Tania Pérez Córdova (Mexican, born in 1979) is a Mexico City-based artist, whose practice investigates the poetic potential of materials, understanding them as entities or events which she relates to narratives where there is a level of anonymity, or where the act of refusing particular information constitutes the poetic action itself. The questions that are left unresolved create a space for speculation which constantly affects the sculptural forms she creates — and simultaneously, the materials she works with have physical dynamics, or embody a certain kind of transformation that represents itself as a subsequent narrative layer. Her recent exhibitions include solo exhibitions at Tina Kim Gallery in New York City, where To wink, to Cry was presented, the Museum of Contemporary Art in Chicago (2017), and Kunsthalle Basel (2018), among others. For the past year, Tania and I have been having a long conversation about her practice and about a solo exhibition we are planning at Museo Tamayo in Mexico City.


To see through the eyes of the other. To think about someone else’s gaze. To reveal the veil that covers perception. To think about how an object can expand into a body, can interact with a body, can modify or affect a body. To think of matter reacting, constantly, in a time that is greater than human time: how stone is formed, atoms collide, or new substances are created. To see a surface being transformed. To provoke a process. To wink, to cry. The chemical difference between water and tears. The emotional difference between water and tears. The technological difference between tears and artificial tears. The time that artificial tears need to evaporate (which is not the same as water), and the appropriate amount of liquid and the precise time to refill the empty spaces of the sculptures. The passing of time. The counting of time. The monumental importance of appearing unmonumental. To make amends with the fact that some things are meant to be undiscovered, or to remain unknown.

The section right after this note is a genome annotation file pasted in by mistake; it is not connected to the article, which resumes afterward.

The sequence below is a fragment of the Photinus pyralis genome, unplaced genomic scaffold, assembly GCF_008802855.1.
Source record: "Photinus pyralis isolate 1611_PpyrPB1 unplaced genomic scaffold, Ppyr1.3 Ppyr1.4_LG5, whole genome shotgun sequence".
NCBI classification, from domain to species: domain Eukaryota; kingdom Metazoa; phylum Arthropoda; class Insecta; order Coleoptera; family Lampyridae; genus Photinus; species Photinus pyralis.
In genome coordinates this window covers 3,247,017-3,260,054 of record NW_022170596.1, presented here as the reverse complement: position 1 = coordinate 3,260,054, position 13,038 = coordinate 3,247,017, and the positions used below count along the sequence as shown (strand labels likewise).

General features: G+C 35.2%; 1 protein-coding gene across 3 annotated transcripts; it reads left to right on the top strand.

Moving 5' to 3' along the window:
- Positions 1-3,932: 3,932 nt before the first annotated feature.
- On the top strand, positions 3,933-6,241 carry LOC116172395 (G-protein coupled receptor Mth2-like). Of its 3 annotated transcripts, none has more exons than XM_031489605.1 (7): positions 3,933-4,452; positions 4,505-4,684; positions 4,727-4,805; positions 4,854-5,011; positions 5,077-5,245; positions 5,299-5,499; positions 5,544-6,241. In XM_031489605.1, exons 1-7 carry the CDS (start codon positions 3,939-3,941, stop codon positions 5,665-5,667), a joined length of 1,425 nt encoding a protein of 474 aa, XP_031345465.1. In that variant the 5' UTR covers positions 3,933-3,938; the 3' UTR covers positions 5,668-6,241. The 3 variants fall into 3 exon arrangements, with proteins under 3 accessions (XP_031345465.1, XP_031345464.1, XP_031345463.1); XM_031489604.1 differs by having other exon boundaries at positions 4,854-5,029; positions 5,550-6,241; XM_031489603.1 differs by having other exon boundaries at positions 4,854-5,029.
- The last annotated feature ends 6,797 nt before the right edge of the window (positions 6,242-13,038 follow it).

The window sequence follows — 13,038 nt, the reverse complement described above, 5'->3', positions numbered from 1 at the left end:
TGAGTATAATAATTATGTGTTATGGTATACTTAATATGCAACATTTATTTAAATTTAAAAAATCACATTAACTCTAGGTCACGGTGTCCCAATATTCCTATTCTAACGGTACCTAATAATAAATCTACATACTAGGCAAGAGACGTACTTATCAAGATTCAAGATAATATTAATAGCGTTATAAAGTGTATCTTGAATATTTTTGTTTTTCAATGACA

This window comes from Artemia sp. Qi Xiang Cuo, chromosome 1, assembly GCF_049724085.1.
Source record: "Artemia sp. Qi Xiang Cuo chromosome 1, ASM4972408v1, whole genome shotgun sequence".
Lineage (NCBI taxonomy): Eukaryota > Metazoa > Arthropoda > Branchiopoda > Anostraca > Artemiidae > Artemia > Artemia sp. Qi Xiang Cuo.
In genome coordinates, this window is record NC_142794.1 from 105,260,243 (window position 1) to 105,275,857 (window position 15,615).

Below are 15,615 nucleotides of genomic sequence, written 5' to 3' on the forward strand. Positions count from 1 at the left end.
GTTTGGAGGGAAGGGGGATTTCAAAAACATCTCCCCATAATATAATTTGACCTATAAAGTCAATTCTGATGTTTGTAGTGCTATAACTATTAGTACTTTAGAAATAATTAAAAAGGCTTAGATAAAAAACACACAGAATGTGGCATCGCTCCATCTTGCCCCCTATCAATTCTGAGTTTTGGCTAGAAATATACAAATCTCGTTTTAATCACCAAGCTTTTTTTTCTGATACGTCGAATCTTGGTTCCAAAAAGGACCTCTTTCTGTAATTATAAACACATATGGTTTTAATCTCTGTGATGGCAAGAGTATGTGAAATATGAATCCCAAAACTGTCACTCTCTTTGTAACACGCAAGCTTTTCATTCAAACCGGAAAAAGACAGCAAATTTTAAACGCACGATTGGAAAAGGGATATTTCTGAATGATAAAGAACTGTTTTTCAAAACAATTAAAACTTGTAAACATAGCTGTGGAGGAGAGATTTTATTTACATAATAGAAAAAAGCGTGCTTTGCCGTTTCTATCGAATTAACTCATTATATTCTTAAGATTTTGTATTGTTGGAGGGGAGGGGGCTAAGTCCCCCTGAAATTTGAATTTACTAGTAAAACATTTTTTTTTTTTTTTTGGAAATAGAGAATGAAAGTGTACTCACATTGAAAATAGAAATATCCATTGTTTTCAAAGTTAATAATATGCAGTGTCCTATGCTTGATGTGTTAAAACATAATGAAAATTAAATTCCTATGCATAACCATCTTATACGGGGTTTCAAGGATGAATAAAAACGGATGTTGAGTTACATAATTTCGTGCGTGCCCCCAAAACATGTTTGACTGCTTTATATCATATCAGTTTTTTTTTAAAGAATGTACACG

Humberto Moro is Deputy Director and Senior Curator at Museo Tamayo in Mexico City, where he recently curated OTRXS MUNDXS a large-scale survey of artists working in the city; Curator of the 2021 Exposure section at EXPO Chicago; and since 2016, Adjunct Curator at the SCAD Museum of Art in Savannah, Georgia, where he has co-organised Frederick Douglass: Embers of Freedom, and organised solo exhibitions by Kenturah Davis, Glen Fogel, Alex Gardner, Oliver Laric, Cynthia Gutiérrez, Pia Camil, Mariana Castillo Deball, Tom Burr, Yang Fudong, FOS, AES+F, Mark Wallinger, Isaac Julien, and Anna Maria Maiolino, among others. Moro curated Other Situations, a project by Liliana Porter which included THEM, a theatre play at The Kitchen, the reopening exhibition at El Museo del Barrio, and a forthcoming publication. Moro has previously held curatorial positions at the Park Avenue Armory in New York and Museo Jumex in Mexico City. He was the recipient of the 2016 Estancias Tabacalera Research Award for Latin-American curators, Madrid, Spain, and was part of the 7th Gwangju Biennale International Curator Course, in Gwangju, South Korea. Moro holds a BFA in Painting from the Universidad de Guanajuato, Guanajuato; and a MA in Curatorial Studies from the Center for Curatorial Studies (CCS), Bard College, New York; and is part of the 2021 cohort of the Center for Curatorial Leadership (CCL).